Luis Bracamontes, 37, is an illegal Mexican who has been deported twice before, and is an alleged member of the Sinaloa Drug Cartel. On Tuesday, he appeared in court for the murders of two California Deputies that occurred in October, 2014. He is also known as Marcelo Marquez. He apparently thought the whole proceeding was funny.
His own defense attorneys stated that he’s guilty of the murders, but they believe he is insane. He has been examined by mental health officials previously. They found him competent to stand trial, even though he “does have a mental disorder.” He believes he is “invincible.” The defense asked the judge to set aside that determination, but the motion was denied.
According to the Sacramento Bee, as the prosecutor issued his opening statement describing the six hour crime spree in which the two officers were murdered, Bracamonte interrupted.
“I wish I had killed more of the mother——-…
I will break out soon and I will kill more, kill whoever gets in front of me … There’s no need for a f—— trial.” Bracamontes said in court as he smiled and laughed.
The judge temporarily removed the jury from the courtroom and admonished Bracamontes not to disrupt the trial.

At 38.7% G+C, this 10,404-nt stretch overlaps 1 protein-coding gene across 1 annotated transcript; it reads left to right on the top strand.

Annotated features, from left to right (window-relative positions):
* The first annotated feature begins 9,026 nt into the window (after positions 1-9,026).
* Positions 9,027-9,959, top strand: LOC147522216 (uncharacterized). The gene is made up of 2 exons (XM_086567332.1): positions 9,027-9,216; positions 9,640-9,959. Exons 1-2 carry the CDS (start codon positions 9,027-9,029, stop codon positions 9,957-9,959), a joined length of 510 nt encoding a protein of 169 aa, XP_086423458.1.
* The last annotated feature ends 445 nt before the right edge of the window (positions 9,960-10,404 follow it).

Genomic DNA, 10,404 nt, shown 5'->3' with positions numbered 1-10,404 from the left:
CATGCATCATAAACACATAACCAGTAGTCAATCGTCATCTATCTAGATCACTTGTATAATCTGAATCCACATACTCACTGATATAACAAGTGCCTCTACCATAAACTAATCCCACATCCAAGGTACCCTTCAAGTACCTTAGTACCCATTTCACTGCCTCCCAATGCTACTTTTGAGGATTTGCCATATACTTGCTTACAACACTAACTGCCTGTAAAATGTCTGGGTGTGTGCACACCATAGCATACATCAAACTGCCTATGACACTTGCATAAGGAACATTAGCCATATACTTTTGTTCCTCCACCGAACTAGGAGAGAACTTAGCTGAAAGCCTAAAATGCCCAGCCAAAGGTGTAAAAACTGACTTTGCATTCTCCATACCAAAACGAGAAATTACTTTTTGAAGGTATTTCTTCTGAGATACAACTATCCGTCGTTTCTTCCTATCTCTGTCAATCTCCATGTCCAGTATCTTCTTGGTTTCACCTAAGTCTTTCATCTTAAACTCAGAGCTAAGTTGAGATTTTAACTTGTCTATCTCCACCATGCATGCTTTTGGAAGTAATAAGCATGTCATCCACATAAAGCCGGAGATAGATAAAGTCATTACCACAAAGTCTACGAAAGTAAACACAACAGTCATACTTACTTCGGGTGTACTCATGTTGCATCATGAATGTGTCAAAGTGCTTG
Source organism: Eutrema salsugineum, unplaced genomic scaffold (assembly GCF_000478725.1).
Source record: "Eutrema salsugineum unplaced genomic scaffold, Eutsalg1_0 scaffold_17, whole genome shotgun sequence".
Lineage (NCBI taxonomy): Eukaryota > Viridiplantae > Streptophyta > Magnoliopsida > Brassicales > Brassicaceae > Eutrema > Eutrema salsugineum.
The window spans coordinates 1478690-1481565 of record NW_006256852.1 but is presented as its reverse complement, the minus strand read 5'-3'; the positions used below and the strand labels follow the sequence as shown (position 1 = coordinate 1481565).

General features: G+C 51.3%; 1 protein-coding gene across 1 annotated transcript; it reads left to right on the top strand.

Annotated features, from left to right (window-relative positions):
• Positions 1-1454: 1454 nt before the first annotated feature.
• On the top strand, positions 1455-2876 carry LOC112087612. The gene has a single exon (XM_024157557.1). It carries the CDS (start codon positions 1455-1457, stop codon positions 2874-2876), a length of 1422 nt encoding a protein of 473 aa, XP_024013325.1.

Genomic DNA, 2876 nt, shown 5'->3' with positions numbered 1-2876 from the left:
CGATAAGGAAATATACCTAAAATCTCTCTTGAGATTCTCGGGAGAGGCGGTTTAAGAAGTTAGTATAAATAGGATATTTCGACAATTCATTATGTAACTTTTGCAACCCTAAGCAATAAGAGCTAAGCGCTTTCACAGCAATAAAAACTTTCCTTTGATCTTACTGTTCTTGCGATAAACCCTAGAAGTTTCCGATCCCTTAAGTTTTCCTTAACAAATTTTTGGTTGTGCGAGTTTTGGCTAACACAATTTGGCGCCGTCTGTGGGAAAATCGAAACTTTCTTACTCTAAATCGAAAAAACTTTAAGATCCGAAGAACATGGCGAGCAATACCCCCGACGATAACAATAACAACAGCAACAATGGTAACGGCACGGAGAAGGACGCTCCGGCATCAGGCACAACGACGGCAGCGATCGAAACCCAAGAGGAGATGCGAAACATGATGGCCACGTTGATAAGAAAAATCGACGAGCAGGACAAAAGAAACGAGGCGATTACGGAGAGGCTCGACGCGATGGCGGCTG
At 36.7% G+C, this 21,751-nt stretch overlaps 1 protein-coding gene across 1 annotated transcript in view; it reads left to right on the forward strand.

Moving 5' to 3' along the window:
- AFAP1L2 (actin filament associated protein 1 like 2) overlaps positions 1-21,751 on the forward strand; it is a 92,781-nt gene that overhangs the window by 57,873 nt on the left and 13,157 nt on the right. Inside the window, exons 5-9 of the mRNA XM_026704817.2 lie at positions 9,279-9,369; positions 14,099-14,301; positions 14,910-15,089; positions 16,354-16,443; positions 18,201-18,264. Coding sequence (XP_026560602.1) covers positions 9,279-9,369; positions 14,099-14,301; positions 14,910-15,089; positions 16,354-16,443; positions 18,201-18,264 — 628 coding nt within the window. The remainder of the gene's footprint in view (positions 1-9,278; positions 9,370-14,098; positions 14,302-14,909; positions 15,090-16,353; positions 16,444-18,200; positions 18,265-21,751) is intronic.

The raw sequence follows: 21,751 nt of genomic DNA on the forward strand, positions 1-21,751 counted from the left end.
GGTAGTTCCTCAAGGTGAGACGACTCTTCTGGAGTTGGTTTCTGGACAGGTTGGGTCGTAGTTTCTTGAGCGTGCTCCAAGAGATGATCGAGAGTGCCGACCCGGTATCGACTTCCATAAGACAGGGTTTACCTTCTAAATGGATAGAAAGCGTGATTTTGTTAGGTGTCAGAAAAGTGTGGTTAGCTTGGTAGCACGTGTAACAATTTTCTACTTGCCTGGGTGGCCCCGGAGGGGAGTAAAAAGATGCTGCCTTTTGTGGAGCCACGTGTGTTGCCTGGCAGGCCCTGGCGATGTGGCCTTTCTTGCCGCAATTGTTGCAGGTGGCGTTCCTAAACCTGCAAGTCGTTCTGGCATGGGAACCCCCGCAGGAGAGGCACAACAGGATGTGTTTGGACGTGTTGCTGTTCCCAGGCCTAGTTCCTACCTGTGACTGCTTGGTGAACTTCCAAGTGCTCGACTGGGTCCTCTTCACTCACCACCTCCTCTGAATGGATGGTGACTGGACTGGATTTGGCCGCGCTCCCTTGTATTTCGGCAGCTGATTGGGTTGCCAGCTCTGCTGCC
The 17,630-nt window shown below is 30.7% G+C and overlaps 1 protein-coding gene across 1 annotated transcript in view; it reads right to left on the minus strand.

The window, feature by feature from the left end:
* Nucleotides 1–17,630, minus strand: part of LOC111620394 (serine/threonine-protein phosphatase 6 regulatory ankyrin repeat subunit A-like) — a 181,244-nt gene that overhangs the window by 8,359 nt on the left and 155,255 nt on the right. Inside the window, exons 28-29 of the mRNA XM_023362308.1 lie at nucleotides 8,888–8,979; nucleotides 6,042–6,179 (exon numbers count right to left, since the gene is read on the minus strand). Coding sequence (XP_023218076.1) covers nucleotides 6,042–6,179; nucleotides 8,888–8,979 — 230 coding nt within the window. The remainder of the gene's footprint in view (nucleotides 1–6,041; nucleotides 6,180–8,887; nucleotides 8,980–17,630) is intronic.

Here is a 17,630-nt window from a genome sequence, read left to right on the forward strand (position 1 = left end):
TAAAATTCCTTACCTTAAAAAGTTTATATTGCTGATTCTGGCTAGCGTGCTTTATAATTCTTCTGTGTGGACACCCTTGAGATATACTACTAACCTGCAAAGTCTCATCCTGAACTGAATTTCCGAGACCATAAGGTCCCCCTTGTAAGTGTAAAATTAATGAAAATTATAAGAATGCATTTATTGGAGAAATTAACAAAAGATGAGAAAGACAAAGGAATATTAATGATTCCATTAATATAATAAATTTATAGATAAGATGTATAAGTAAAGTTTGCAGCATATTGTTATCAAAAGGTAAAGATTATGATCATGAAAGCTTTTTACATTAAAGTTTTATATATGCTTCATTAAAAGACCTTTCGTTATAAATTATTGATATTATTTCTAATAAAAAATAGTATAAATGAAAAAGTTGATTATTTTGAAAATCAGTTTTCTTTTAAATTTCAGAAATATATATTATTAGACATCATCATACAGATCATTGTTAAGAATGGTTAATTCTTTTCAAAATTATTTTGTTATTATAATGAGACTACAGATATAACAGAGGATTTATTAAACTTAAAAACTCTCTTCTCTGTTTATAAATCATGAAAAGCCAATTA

“You will not disrupt this trial, you will not speak out. If you do, you will be removed from the courtroom.” Judge Steve White
Bracamontes is accused of murdering Sacramento Deputy Danny Oliver and Placer County Deputy Michael Davis in a crime spree which included wounding another officer, Jeff Davis, a car owner, and ingesting copious amounts of Methamphetamine and Marijuana. Defense attorneys are hoping the ingestion of the drugs will help their client in the penalty phase.
Will his outbursts in court help the prosecution or the defense? It is California, after all.
Bracamontes is not the only one on trial. His wife, Janelle Marquez Monroy, 38, is charged as his accomplice in the carjacking, and attempted murder. She is being tried under a separate jury. The Defense attorneys are portraying her as the victim of a crazy person, someone who was afraid of him. The prosecution says that she was in on it “all along.”
Deportation in which a suspect just ends up back in the country again is a travesty that costs the lives, not only of law enforcement, but of U.S. citizens. If Bracamontes is convicted, he could face the death penalty. Of course, he believes he is invincible.